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Thread: dependencies

  1. #1
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    dependencies

    While I'm here I might well ask about another thing:
    There is this Salome, a CAE software, that I wanted to try out, installed one using the Software centre, piece of cake, played with the soft, got some tutorials, decided to upgrade to newer version - not in Soft Centre, so installed manually - HELL, took me two evenings! Zillion of unresolved dependencies! G++ compiler and the likes - I bet the older version uses all of those too - so how come the installation process could not see/find them???

  2. #2
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    Re: dependencies

    Because you installed it manually.
    If you install manually, then you must also install the dependencies manually.

    That's why the Software Center and the Ubuntu Repositories are recommended. The packagers work hard to do all the dependency troubleshooting for you.

  3. #3
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    Re: dependencies

    or find a PPA repository for latest version and install. or a .deb file.
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  4. #4
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    Re: dependencies

    Is it just me who comes across interesting softwares that are provided as .gz of binaries? No repository, no installer....

    Anyway, the obvious academic question: I've a software v.5 installed via software centre and v.6 manually, bth with all dependencies, working just fine. When the time comes and I'll be installing v.7 manually / through soft centre will I have to install those dependencies again or not?

  5. #5
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    Re: dependencies

    If manually, it depends entirely upon what the dependencies are, what versions of those dependencies are required, and how many of those specific dependency versions are in the Ubuntu repositories.

    You do know, of course, that packages get updated? software v.6 may be in the Ubuntu repositories in 13.10 or 14.04, and that upgrading will overwrite your package-installed v.5?
    Will you then manually uninstall the manually installed v.6?
    Or do you really need two or three different versions of the same software concurrently?

    If there is demand for a more-recent version of software, community members are encouraged to package it and publish PPAs. Stable PPAs and backports make recent releases (and fixes) available to everyone.

    You create your own installer for a .gz. A Debian installer is different from a Red Hat installer. Of course, an "installer" is quite old mindset, and expecting somebody else to create an installer for your specific system is quite unrealistic. Package management is much more than a simple install/uninstall mechanism. It's also security, bugfixes, reliability, and simplicity.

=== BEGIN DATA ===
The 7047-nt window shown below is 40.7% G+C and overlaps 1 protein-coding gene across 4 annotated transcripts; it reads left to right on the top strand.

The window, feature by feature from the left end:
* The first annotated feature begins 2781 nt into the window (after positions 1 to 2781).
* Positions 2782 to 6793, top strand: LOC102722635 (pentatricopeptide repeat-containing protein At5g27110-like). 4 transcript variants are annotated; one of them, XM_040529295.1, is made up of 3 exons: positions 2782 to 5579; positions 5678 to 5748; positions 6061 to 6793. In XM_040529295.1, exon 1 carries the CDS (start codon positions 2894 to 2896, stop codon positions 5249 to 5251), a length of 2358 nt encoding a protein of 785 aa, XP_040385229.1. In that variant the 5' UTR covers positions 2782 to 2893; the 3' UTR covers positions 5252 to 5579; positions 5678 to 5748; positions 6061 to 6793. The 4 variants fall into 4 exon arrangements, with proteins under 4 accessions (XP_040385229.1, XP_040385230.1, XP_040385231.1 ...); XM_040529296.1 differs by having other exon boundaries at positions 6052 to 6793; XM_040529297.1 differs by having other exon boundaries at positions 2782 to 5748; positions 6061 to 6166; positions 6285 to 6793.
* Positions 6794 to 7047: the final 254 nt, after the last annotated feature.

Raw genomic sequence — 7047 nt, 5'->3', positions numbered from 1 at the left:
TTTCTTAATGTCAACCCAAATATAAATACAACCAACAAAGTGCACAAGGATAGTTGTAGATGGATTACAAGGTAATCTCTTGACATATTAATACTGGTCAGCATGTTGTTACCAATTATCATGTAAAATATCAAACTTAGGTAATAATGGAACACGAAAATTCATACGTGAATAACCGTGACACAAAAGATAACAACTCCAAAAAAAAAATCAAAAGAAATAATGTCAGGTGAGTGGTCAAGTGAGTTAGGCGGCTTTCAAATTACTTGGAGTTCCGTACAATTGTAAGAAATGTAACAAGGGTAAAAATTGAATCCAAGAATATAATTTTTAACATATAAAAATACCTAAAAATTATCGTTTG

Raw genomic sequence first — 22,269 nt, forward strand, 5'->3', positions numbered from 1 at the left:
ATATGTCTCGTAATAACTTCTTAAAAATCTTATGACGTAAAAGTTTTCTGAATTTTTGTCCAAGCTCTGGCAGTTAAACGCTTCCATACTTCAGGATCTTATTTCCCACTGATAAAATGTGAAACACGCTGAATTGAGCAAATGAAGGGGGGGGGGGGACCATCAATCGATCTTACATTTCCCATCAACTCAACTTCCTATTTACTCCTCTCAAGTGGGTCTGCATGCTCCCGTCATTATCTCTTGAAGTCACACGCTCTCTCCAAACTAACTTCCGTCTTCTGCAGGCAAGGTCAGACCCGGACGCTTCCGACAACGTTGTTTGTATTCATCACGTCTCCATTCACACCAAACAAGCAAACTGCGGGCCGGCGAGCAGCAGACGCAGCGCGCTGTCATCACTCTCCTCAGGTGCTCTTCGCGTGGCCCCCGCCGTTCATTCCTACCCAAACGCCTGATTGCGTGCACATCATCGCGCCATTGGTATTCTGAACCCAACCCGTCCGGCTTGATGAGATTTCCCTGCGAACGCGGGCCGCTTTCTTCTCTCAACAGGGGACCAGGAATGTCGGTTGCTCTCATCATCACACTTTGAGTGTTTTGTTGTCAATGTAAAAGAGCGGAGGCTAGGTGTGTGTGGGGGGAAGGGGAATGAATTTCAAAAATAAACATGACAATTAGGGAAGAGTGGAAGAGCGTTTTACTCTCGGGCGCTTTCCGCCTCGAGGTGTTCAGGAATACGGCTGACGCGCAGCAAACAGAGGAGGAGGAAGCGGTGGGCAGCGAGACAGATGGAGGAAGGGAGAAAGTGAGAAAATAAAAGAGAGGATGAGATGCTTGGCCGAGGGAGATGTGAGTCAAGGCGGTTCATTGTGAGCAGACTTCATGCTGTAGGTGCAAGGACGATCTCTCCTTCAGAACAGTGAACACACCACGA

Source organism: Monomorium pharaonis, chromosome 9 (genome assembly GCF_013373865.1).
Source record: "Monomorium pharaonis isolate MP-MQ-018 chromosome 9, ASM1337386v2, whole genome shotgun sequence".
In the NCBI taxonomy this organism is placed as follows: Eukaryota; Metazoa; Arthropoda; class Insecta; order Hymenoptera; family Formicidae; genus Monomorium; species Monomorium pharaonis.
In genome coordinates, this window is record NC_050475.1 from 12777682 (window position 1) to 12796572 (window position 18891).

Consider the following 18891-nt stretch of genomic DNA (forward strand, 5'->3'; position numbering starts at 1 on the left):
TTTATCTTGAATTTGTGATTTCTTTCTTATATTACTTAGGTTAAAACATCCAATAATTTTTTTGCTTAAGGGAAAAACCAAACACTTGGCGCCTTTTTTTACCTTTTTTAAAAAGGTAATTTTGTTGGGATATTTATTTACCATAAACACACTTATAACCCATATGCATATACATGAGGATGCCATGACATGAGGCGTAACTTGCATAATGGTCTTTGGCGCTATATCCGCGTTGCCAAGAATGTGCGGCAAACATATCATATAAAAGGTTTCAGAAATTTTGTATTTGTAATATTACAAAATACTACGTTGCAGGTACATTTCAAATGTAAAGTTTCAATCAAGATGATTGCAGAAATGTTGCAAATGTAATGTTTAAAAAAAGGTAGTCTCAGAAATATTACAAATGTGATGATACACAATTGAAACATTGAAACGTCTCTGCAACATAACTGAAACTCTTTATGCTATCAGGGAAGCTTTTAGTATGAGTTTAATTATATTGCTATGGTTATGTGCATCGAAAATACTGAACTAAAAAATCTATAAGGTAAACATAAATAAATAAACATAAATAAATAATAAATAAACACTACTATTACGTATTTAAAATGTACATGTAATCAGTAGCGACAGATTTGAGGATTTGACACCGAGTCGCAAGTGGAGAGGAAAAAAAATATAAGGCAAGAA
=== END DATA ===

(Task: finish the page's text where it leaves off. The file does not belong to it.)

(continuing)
Last edited by ian-weisser; October 16th, 2013 at 01:13 AM.

  6. #6
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    Re: dependencies

    Quote Originally Posted by ian-weisser View Post
    If manually, it depends entirely upon what the dependencies are, what versions of those dependencies are required, and how many of those specific dependency versions are in the Ubuntu repositories.

    You do know, of course, that packages get updated? software v.6 may be in the Ubuntu repositories in 13.10 or 14.04, and that upgrading will overwrite your package-installed v.5?
    Will you then manually uninstall the manually installed v.6?
    Or do you really need two or three different versions of the same software concurrently?

    If there is demand for a more-recent version of software, community members are encouraged to package it and publish PPAs. Stable PPAs and backports make recent releases (and fixes) available to everyone.

    You create your own installer for a .gz. A Debian installer is different from a Red Hat installer. Of course, an "installer" is quite old mindset, and expecting somebody else to create an installer for your specific system is quite unrealistic. Package management is much more than a simple install/uninstall mechanism. It's also security, bugfixes, reliability, and simplicity.
    the 6.x version is in debian experimental

    backports can easily be made to ubuntu if someone feels the need
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  7. #7
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    Re: dependencies

    basically to avoid headaches and heartaches just find a PPA or wait until there us an update in the software center
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  8. #8
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    Re: dependencies

    And if worse comes to worse........sudo apt-get build-dep <package-name> can be your best friend, but this also assume that the repositories contain your software.

  9. #9
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    Re: dependencies

    Afaik, backporting and upgrading to 7.2 is broken until someone fixes a patch that makes it install in the right place -patch in 6.x is not compatible
    https://launchpad.net/~sandyd/+archi...+build/5109461
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